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Audio Feedback: More Bang for the Buck

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Personalized audio feedback takes very little time and helps engage online students with course content and instructors.

Audio Feedback: More Bang for the Buck

One of the biggest challenges I face as an English instructor is providing timely, constructive, differentiated feedback to my students. Learning how to compose college-level papers requires a great deal of guidance because writing is a recursive process that does not easily follow a set procedure. To be successful, students have to understand how to provide a context for readers, sense of purpose for the essay, logical organizational structure, and convincing evidence.

In face-to-face classes, negative comments on an assignment can be balanced with a student’s personal connection to the instructor because faculty members have many opportunities to demonstrate authentic care through facial expressions, gestures, tone of voice, and eye contact.

However, online faculty members must work more intentionally to build such rapport, which is extremely important when they need to deliver constructive criticism to students. Instructors who assign research papers need to provide meaningful feedback to students in a relatively short amount of time. How can these delicate but vital relationships be sustained in the ether?

My suggestion is AUDIO FEEDBACK

Although this method takes far less time than writing individual commentary to each and every student, I have to say that students LOVE this type of feedback.

The response has been very receptive. Students can hear the authentic care in my voice, and I am able to contextualize constructive feedback in a way that still recognizes student effort and writing strengths.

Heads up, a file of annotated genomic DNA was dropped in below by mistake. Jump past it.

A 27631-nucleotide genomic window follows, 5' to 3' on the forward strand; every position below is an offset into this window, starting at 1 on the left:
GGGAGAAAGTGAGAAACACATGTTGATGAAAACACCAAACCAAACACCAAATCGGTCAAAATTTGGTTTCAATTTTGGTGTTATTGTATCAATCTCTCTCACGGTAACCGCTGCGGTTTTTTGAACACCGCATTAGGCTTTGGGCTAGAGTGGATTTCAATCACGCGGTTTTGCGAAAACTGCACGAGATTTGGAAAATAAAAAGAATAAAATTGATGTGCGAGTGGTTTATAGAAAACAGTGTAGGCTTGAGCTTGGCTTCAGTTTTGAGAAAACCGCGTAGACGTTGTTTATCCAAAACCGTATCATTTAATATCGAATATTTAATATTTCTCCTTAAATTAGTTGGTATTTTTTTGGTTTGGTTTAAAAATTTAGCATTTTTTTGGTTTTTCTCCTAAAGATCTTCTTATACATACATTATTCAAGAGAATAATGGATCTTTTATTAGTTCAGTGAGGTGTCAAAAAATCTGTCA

Thanks for the feedback about my assignment. I did enjoy your voice memo and love that option.

I have saved every audio feedback she gave me. I love how she encourages to work hard and to write more in them.

I want to let you know that I appreciate all the online support you have given us through emails and voice memos. It has will be useful support throughout the term. I believe I’m doing great in the class so far. I’ve been able to understand and complete every assignment with clarification.

Preparing for the audio comments

Reflect upon the goals of the assignment as well as the goals for your feedback. What are the most important things for students to think, feel, do, or believe after they receive your comments?

Read through the essay and mark where you want to respond. Praise? Confusion? A great sentence? An unclear connection? Make basic comments.

Consider limiting this feedback to a few bullet items, so students are not overwhelmed.

Use the Assignments feedback text box to share advice centered on common themes you have identified in this set of essays. Perhaps you have an explanation about topic sentences or discussion of credible evidence that would benefit many students.

Consider whether certain issues can be addressed with links to specific resources.

Skim the paper again. Review notes.

Put on your headphones and hit RECORD. (In D2L Brightspace, there is a RECORD AUDIO button under the text feedback box.) The internal app provides three minutes of audio.